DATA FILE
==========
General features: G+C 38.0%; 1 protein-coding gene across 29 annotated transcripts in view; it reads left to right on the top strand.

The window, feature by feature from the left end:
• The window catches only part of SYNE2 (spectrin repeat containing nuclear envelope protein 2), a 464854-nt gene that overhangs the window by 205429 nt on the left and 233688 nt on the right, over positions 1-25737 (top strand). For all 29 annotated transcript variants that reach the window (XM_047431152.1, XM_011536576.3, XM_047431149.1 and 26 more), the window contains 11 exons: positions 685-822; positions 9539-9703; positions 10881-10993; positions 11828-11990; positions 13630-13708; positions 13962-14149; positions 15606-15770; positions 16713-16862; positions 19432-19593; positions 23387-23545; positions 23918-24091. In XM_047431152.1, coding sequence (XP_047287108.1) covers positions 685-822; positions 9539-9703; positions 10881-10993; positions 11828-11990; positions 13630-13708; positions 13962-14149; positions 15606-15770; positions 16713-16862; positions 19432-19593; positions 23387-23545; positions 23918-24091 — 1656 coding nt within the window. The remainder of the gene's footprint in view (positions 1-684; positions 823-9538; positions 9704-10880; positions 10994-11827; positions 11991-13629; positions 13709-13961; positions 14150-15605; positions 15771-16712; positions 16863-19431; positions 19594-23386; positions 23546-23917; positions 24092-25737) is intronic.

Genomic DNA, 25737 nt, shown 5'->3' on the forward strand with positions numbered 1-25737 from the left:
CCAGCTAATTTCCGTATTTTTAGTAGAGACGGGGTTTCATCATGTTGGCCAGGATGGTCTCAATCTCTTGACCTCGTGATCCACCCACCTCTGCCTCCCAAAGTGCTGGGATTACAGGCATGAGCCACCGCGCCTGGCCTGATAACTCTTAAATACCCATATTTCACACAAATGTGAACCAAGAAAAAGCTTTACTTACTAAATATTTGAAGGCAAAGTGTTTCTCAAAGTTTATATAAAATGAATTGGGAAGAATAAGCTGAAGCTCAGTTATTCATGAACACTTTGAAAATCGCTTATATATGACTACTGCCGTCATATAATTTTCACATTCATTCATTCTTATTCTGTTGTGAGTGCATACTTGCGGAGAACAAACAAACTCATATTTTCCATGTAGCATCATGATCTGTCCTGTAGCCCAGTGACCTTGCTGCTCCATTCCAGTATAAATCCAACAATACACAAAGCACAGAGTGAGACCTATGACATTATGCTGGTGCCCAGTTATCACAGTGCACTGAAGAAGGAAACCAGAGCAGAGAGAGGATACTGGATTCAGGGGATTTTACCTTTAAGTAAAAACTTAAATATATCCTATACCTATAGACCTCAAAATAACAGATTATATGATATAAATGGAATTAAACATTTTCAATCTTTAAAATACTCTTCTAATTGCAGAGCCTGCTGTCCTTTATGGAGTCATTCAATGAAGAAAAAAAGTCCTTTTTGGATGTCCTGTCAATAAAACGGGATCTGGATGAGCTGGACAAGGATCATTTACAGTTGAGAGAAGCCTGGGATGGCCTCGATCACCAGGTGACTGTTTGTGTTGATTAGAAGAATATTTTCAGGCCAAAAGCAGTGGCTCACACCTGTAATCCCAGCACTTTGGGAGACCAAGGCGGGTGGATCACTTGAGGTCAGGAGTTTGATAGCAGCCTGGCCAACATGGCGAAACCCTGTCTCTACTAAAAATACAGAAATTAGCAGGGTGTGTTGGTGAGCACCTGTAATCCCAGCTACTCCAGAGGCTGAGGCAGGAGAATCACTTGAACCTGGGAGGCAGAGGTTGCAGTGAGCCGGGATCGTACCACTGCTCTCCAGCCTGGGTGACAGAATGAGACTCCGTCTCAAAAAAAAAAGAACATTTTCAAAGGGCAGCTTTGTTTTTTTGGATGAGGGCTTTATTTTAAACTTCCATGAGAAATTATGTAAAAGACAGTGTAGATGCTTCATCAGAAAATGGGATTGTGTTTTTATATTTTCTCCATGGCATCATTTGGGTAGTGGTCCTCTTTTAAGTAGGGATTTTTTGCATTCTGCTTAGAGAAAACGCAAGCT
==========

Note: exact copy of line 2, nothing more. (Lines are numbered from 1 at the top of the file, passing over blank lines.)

The window, feature by feature from the left end: